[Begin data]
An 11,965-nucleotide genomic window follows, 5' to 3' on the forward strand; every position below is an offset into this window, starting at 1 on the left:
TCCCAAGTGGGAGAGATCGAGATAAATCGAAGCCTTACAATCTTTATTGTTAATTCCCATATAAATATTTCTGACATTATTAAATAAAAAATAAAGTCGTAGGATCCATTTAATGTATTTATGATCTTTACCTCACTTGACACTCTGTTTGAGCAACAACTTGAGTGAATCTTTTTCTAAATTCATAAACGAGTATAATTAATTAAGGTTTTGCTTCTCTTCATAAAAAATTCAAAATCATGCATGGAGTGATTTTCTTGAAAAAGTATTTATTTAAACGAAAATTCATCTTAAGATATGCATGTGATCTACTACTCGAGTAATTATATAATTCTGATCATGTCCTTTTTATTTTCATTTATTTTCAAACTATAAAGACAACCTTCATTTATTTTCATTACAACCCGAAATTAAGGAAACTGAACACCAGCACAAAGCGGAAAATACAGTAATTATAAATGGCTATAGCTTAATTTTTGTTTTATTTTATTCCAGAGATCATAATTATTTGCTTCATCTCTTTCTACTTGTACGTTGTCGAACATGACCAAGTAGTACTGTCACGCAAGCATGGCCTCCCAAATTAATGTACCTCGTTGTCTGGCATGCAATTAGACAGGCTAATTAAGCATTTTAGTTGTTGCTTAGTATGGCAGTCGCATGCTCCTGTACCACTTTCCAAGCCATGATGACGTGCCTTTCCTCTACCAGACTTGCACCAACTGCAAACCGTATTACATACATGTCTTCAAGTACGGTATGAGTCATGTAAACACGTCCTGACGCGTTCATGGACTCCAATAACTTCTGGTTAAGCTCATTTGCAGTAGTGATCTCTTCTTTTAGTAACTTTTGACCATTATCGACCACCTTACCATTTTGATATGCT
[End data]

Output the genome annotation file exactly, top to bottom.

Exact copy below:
An 11,965-nucleotide genomic window follows, 5' to 3' on the forward strand; every position below is an offset into this window, starting at 1 on the left:
TCCCAAGTGGGAGAGATCGAGATAAATCGAAGCCTTACAATCTTTATTGTTAATTCCCATATAAATATTTCTGACATTATTAAATAAAAAATAAAGTCGTAGGATCCATTTAATGTATTTATGATCTTTACCTCACTTGACACTCTGTTTGAGCAACAACTTGAGTGAATCTTTTTCTAAATTCATAAACGAGTATAATTAATTAAGGTTTTGCTTCTCTTCATAAAAAATTCAAAATCATGCATGGAGTGATTTTCTTGAAAAAGTATTTATTTAAACGAAAATTCATCTTAAGATATGCATGTGATCTACTACTCGAGTAATTATATAATTCTGATCATGTCCTTTTTATTTTCATTTATTTTCAAACTATAAAGACAACCTTCATTTATTTTCATTACAACCCGAAATTAAGGAAACTGAACACCAGCACAAAGCGGAAAATACAGTAATTATAAATGGCTATAGCTTAATTTTTGTTTTATTTTATTCCAGAGATCATAATTATTTGCTTCATCTCTTTCTACTTGTACGTTGTCGAACATGACCAAGTAGTACTGTCACGCAAGCATGGCCTCCCAAATTAATGTACCTCGTTGTCTGGCATGCAATTAGACAGGCTAATTAAGCATTTTAGTTGTTGCTTAGTATGGCAGTCGCATGCTCCTGTACCACTTTCCAAGCCATGATGACGTGCCTTTCCTCTACCAGACTTGCACCAACTGCAAACCGTATTACATACATGTCTTCAAGTACGGTATGAGTCATGTAAACACGTCCTGACGCGTTCATGGACTCCAATAACTTCTGGTTAAGCTCATTTGCAGTAGTGATCTCTTCTTTTAGTAACTTTTGACCATTATCGACCACCTTACCATTTTGATATGCT